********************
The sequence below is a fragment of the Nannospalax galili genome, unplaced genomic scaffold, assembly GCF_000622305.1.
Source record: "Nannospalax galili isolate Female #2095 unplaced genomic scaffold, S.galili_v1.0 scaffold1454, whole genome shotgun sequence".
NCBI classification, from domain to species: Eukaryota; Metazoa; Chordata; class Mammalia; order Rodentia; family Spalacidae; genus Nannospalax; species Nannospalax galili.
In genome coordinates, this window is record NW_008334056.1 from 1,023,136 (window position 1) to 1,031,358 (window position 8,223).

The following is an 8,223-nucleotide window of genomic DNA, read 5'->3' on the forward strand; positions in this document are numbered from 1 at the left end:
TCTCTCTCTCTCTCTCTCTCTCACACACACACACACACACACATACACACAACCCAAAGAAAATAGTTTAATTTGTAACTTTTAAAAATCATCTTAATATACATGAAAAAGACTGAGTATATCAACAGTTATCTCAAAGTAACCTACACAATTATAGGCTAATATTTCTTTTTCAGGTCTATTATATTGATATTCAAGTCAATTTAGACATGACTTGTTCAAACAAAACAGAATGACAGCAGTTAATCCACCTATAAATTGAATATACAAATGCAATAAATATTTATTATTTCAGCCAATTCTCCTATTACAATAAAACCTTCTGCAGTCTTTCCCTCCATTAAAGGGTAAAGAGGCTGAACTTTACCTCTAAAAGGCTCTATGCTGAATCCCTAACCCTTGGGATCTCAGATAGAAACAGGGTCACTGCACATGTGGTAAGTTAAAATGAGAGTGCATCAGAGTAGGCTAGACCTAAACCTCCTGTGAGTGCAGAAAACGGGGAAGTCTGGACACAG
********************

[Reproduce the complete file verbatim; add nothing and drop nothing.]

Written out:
The sequence below is a fragment of the Nannospalax galili genome, unplaced genomic scaffold, assembly GCF_000622305.1.
Source record: "Nannospalax galili isolate Female #2095 unplaced genomic scaffold, S.galili_v1.0 scaffold1454, whole genome shotgun sequence".
NCBI classification, from domain to species: Eukaryota; Metazoa; Chordata; class Mammalia; order Rodentia; family Spalacidae; genus Nannospalax; species Nannospalax galili.
In genome coordinates, this window is record NW_008334056.1 from 1,023,136 (window position 1) to 1,031,358 (window position 8,223).

The following is an 8,223-nucleotide window of genomic DNA, read 5'->3' on the forward strand; positions in this document are numbered from 1 at the left end:
TCTCTCTCTCTCTCTCTCTCTCACACACACACACACACACACATACACACAACCCAAAGAAAATAGTTTAATTTGTAACTTTTAAAAATCATCTTAATATACATGAAAAAGACTGAGTATATCAACAGTTATCTCAAAGTAACCTACACAATTATAGGCTAATATTTCTTTTTCAGGTCTATTATATTGATATTCAAGTCAATTTAGACATGACTTGTTCAAACAAAACAGAATGACAGCAGTTAATCCACCTATAAATTGAATATACAAATGCAATAAATATTTATTATTTCAGCCAATTCTCCTATTACAATAAAACCTTCTGCAGTCTTTCCCTCCATTAAAGGGTAAAGAGGCTGAACTTTACCTCTAAAAGGCTCTATGCTGAATCCCTAACCCTTGGGATCTCAGATAGAAACAGGGTCACTGCACATGTGGTAAGTTAAAATGAGAGTGCATCAGAGTAGGCTAGACCTAAACCTCCTGTGAGTGCAGAAAACGGGGAAGTCTGGACACAG